His name was John Moran, the same as his grandson’s. He was born in Ireland and started working in the coal mines in England at an age that would be illegal now. He later went to New York City where he married, settled in the Bronx and had five sons. The damage to his lungs from working in the mines forced him to uproot his family and move to a tiny copper mining town in Southern Arizona where he found it easier to breathe. John Moran never met his grandfather. He died too young of emphysema, most likely from his days as a coal miner. His grandson often thought how he suffered for so many years until he died at a young age.

Now his grandson works in the solar industry producing energy just like his grandfather did mining coal. But what a difference. His grandfather worked far underground in a dark and dirty tunnel shoveling lumps of coal into a cart. Over the past 100 years, more than 100,000 coal miners have died from accidents and many more from emphysema. His grandson is happy and healthy working in the solar industry where there are no fatalities from accidents and no damage to one’s lungs. In fact, solar makes our air cleaner and cuts down on all associated lung diseases.  

Because of the real health and safety issues involved in coal mining, jobs in the coal industry in the United States have been steadily declining. In not too many years, no one will mine coal and the coal mines will be closed. In 1923, 862,536 people mined coal in the United States. In 2016, there were only 81,485 coal miners.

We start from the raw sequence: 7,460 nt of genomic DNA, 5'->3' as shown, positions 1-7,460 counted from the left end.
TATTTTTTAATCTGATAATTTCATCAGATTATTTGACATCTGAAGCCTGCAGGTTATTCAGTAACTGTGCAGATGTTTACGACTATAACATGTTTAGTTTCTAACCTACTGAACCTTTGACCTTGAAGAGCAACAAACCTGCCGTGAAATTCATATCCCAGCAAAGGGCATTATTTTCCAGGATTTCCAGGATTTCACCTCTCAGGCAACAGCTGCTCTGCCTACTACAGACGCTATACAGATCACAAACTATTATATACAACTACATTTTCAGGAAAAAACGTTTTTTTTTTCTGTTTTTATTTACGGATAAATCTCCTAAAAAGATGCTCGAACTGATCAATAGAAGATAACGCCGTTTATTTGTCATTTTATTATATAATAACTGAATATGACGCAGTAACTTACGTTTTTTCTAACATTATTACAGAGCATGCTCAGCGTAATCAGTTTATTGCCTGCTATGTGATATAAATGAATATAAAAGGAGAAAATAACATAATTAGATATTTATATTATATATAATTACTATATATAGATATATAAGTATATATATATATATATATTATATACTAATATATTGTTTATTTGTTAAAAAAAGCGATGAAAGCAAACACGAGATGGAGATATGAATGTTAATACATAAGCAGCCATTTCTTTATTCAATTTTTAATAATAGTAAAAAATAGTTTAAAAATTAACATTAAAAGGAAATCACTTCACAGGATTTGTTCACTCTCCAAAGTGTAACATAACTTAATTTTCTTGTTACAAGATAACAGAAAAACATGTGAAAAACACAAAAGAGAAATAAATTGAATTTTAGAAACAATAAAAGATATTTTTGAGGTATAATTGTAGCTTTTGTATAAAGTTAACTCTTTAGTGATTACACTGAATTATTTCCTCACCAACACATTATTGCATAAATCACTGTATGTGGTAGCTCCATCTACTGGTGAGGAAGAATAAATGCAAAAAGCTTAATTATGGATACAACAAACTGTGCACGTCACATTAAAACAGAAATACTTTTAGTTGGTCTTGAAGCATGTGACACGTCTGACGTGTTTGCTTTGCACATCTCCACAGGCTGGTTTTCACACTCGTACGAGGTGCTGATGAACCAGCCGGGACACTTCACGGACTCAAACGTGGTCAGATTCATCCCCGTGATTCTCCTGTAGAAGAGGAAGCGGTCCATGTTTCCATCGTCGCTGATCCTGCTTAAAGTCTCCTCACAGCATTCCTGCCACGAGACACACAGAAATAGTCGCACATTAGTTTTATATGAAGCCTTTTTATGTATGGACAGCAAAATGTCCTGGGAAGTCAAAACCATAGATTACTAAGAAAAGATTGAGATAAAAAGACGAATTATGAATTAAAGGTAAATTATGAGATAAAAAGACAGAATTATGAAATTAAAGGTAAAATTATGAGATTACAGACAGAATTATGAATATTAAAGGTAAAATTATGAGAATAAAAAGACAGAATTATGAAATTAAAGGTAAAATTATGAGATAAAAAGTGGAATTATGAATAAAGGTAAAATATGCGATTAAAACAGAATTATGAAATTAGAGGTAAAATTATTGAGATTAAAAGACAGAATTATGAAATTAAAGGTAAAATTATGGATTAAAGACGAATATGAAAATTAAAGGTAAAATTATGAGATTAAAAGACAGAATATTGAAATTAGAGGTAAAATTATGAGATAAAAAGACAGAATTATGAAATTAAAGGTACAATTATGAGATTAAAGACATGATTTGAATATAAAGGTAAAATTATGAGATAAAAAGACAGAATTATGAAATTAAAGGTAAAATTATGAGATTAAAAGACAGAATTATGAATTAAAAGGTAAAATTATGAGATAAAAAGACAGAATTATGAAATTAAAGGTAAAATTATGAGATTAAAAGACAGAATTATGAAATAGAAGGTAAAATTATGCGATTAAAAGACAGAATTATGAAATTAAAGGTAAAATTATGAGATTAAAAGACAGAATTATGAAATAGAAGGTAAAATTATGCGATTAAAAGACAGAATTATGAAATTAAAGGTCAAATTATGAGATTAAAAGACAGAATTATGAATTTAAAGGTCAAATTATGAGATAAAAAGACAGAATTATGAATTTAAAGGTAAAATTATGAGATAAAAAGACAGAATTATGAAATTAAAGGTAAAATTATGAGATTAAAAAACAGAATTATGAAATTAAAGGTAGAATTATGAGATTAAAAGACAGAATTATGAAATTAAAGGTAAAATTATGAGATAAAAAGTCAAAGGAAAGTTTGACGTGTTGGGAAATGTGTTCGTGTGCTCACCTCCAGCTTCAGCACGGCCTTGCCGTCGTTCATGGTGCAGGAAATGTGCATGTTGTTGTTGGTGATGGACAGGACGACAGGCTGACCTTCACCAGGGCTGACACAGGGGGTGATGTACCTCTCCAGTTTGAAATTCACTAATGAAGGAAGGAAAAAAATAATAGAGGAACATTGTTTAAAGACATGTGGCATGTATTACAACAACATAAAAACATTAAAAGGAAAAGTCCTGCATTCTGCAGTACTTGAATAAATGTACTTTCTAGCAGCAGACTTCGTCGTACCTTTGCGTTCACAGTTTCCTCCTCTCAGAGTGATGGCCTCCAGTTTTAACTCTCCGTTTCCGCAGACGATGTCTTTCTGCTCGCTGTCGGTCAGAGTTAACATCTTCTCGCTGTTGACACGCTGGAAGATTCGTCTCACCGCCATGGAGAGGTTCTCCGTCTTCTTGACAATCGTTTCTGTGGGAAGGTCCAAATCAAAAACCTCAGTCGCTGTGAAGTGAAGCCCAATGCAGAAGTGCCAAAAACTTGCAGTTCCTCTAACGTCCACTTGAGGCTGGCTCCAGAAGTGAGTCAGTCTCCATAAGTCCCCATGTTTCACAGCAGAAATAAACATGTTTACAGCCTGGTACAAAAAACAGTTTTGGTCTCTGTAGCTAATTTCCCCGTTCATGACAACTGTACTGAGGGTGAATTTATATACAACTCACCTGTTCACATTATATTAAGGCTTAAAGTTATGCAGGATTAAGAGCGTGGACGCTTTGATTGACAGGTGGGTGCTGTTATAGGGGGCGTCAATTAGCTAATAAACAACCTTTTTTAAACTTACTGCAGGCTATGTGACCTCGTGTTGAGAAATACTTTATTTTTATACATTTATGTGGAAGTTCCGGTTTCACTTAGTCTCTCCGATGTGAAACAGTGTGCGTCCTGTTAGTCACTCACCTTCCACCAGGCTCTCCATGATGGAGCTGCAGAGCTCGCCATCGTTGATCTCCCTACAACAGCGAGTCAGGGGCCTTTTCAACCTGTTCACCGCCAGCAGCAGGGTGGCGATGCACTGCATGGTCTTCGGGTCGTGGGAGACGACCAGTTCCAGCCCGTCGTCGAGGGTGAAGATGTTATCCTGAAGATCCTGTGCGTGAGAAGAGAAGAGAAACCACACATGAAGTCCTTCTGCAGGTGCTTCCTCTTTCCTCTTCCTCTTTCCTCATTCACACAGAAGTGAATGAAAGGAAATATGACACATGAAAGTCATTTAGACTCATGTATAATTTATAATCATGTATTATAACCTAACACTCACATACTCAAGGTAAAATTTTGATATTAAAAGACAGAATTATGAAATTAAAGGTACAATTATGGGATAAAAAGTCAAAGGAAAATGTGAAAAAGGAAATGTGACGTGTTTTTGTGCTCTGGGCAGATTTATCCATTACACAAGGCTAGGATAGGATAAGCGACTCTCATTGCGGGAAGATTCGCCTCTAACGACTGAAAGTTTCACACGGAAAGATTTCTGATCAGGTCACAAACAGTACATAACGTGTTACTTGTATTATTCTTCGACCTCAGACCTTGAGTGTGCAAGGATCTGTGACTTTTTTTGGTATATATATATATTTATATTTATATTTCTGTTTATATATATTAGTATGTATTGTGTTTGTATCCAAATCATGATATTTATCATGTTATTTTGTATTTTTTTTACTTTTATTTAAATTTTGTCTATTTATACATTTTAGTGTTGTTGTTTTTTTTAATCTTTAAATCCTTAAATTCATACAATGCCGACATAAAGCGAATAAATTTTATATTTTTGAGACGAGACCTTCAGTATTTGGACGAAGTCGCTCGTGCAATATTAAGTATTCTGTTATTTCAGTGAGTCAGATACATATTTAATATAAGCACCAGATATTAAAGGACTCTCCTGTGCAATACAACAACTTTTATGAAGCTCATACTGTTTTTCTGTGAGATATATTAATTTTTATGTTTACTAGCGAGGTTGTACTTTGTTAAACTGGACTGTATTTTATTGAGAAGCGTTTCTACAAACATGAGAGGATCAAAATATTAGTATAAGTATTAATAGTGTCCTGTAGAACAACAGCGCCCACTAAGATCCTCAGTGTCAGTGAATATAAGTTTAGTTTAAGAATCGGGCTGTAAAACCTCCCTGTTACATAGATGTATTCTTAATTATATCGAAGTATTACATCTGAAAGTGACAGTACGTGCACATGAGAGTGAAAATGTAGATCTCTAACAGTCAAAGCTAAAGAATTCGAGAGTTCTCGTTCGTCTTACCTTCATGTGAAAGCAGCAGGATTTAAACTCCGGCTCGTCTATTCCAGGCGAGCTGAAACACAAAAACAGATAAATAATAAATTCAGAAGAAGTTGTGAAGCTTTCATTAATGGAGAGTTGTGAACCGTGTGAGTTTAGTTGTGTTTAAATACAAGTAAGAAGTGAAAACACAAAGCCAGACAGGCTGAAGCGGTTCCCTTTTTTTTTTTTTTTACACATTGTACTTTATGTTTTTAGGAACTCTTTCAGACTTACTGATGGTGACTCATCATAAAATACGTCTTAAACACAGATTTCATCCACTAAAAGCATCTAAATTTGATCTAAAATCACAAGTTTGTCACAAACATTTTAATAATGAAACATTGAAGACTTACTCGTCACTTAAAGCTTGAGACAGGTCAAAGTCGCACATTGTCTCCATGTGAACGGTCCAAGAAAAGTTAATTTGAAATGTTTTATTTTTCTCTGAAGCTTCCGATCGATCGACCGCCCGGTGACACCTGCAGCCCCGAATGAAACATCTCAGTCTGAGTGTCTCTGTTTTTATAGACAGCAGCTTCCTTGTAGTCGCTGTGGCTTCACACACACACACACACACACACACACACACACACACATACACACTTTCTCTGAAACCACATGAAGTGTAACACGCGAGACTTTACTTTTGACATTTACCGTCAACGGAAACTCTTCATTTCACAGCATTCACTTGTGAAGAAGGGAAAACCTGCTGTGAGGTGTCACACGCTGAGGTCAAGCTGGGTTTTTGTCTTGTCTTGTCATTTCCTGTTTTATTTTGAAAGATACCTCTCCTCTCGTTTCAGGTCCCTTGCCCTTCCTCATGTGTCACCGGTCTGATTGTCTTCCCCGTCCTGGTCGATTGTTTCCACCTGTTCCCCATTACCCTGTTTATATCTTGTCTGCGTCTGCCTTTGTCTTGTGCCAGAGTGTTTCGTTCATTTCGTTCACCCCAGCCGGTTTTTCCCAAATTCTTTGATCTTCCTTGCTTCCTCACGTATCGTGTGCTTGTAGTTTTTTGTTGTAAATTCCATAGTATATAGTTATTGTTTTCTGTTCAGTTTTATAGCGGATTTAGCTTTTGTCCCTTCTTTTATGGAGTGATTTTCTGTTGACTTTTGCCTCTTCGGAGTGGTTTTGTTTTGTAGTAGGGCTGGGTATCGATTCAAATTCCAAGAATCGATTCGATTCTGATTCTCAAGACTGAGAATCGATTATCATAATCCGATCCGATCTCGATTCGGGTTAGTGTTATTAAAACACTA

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Banks and other lending institutions will no longer finance coal mining. Mining coal is no longer economically feasible. It has been replaced by solar and wind renewable energy which are now the cheapest sources of electricity production with no fuel cost for 25 years. Solar production jobs are growing rapidly in the United States with more than 200,000 people employed in that industry.

The cost of installing solar power plants have declined from $8 a watt produced to $1 a watt. 

It will soon be time to close all of the coal mines and replace them with wind and solar renewable energy. Coal powered the industrial revolution and brought the world into the modern age. But it did its job with the cost of sickness and death. 

We are deeply indebted to the hardworking people like John’s grandfather who mined it and shipped it and burned it to produce steel and electric power. But why should we continue mining and burning coal as President Donald J.Trump has advocated when we can easily produce cheap, safe solar and wind renewable energy?